The 5 Best Things at This Year's Big Apple Barbecue Block Party
Pork pulled from the whole hog from Ed Mitchell's, Wilson and Raleigh, NC. Put the slaw on the sandwich!
We have many things to thank the Big Apple Barbecue Block Party for, now in its 10th year. A decade ago, it got the ball rolling for barbecue in NYC, and is partly responsible for our fair city becoming one of the true barbecue capitals of the country. And the festival has introduced us to many farflung establishments that we might not have otherwise visited. Even though the relation of the barbecue produced at, say, a country crossroads shack somewhere in the Carolinas will always be of uncertain relation to that produced in the middle of Madison Square from a gleaming truck using volunteer labor and the work of unfamiliar butchers.
Nevertheless, a good time was had by all this year, even if the Fast Pass lines sometimes ran longer than the plebian ones, and you ended up waiting 30 minutes for what turned out to be some inferior 'cue. Another heartbreaking feature was the emphasis on sauce at many places, and the consequent indifferent smokiness of the meat. And there's too much pulled pork! And not enough brisket, sausage, lamb, and chicken. And no barbecues from places like Arkansas, Oklahoma, Kansas City, or Ownesboro, KY. That said, here are the things I liked most this year.
Chopping the meat in a cloud of smoke at Ed Mitchell's
5. Pulled Pork at Ed Mitchell's, Raleigh, NC - This is the irreducible product of the antique whole-pig approach originated in North Carolina: glove-soft pig flesh with a delicate flavor and only mildly smoky. The slaw on the side is its co-equal as partner in the pulled pork sandwich. This is barbecue of unswerving honesty.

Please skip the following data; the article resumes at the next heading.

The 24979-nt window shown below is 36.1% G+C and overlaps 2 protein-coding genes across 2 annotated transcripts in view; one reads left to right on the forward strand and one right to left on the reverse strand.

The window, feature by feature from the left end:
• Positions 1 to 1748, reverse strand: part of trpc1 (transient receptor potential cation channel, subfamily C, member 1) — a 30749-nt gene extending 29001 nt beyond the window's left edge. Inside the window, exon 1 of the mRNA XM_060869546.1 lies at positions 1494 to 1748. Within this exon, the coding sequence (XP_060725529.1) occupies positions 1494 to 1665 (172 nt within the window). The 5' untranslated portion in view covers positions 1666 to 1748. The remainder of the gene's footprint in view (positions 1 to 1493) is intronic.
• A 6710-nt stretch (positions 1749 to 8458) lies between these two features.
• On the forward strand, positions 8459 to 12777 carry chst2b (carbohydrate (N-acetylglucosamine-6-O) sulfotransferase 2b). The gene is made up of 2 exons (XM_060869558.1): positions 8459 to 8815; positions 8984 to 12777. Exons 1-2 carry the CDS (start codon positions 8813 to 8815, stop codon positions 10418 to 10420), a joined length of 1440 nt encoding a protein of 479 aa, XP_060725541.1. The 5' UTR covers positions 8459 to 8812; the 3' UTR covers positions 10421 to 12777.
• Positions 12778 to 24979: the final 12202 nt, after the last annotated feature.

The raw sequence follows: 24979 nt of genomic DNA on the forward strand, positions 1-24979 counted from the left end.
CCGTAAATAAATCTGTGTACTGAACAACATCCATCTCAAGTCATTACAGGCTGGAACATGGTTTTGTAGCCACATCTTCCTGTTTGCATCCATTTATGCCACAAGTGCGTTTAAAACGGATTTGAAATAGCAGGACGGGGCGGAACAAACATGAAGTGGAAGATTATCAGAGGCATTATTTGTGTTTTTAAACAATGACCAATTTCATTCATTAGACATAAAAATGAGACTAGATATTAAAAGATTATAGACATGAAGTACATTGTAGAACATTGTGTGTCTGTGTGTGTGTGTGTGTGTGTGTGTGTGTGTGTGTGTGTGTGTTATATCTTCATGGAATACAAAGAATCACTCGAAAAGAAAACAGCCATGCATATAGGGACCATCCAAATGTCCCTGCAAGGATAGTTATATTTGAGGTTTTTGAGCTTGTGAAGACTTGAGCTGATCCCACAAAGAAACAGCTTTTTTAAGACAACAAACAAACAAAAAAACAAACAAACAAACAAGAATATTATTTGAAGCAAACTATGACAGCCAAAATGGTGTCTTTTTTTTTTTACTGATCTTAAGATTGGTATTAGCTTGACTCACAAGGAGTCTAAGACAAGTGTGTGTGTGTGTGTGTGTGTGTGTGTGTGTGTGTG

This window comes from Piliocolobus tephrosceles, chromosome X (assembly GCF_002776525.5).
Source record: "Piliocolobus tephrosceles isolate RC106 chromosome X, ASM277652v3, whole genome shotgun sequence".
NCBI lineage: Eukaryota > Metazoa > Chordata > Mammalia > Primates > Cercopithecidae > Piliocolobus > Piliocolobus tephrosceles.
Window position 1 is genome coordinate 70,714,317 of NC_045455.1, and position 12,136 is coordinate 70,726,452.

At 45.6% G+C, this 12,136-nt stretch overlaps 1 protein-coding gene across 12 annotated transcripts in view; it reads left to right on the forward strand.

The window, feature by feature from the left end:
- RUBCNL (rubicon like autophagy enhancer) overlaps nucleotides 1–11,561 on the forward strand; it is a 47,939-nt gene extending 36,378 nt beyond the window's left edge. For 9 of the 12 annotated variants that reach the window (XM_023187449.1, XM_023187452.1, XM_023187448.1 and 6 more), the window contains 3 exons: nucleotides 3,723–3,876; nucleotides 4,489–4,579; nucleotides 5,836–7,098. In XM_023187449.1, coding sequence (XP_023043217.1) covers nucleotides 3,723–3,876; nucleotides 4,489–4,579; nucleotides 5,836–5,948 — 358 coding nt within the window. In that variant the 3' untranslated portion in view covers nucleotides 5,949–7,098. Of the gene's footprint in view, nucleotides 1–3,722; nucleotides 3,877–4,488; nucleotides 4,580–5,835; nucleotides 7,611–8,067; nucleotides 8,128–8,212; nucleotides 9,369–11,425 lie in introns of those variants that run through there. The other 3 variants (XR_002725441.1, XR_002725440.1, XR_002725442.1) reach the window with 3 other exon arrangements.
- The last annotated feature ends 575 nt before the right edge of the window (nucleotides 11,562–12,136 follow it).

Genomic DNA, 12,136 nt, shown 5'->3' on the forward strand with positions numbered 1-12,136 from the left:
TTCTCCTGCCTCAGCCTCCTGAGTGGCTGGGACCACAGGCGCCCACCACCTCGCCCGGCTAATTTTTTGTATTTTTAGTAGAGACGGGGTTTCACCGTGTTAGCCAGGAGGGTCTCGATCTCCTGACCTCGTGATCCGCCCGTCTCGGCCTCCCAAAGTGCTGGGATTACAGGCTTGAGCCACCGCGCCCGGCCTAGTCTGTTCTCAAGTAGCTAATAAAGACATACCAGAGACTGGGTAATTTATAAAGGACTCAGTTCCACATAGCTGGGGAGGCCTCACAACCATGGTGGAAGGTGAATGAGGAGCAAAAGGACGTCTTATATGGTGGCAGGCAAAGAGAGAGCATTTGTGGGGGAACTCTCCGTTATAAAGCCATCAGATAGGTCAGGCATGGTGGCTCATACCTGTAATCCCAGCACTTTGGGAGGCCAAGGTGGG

Ed is set up to travel.
Pappy's ribs from St. Louis
4. Baby Back Ribs at Pappy's Smokehouse, St. Louis, MO - Pappy uses a weird-ass spice rub, leaving the ribs midway between the dry and wet styles. You can pick a phantasmagoria of flavors out of it, and ditto with the dark, notably unsweet sauce, which is not loathsome. Whatever the arcane ideas embodied here - not doctrinaire St. Louis, decidedly - there's no denying these ribs are bone-licking good.
The Pappy's Smokehouse Booth was on West 26th on the north end of Madison Square.
This year there were more strollers than ever before -- proving barbecue fanatics have learned how to reproduce.
Big Bob's pulled shoulder is my-t-fine, but for god's sake skip the sauce.
3. Pulled Pork Shoulder at Big Bob Gibson Bar-B-Que, Decatur, AL - This was the most popular of the 17 establishments presented this year at the Big Apple Barbecue Block Party. The shredded meat is quite smoky, especially for this style of barbecue. The little wads of "Mr. Brown" are a boon, too. But this 'cue comes with a giant caveat. Leave off the sauce! Or rather sauces, which are all over the map, flavorwise and completely overwhelm the pig. And just look at the ingredients on the label. You really want your meat swimming in soda-pop?
Click on image to enlarge, then read the ingredients in Big Bob's sauce. Do you really want to put that on your barbecue?
The sauce comes in many flavors.
2. Pulled Pork at Scott's Bar-B-Que, Hemingway, SC - Despite being first-time attendee, Rodney Scott pulled it off, producing a way-smoky pulled product from the whole pig, and presenting the deep-fried skin swatches on the side. Double trouble! More than any other, his barbecue reflects the terroir of the northeastern South Carolina seaside farming region he comes from. What a treat to have him in NYC!
Pitmaster Rodney Scott makes a new fan
Scott apparently brought this crazy homemade smoker from SC.
1. Beef Brisket at Hill Country, NYC - "This place has the home court advantage," noted a friend as we munched one of the moistest, smokiest briskets ever, delivered in a generous portion and sided with hipster pickles. No sauce needed. The 'cue was dragged from pits only a few blocks away, having been smoked in real hardwood, while most of the 'cue at the festival is spawned using inferior charcoal brickets.
Odd to be eating brisket from a booth, when the actual barbecue is just three blocks away.
View up Madison Avenue from 23rd Street, 2pm on the second day
Follow me on Twitter -- @robertsietsema
Get the Food & Drink Newsletter
Our weekly guide to New York dining includes food news and reviews, as well as dining events and interviews with chefs and restaurant owners.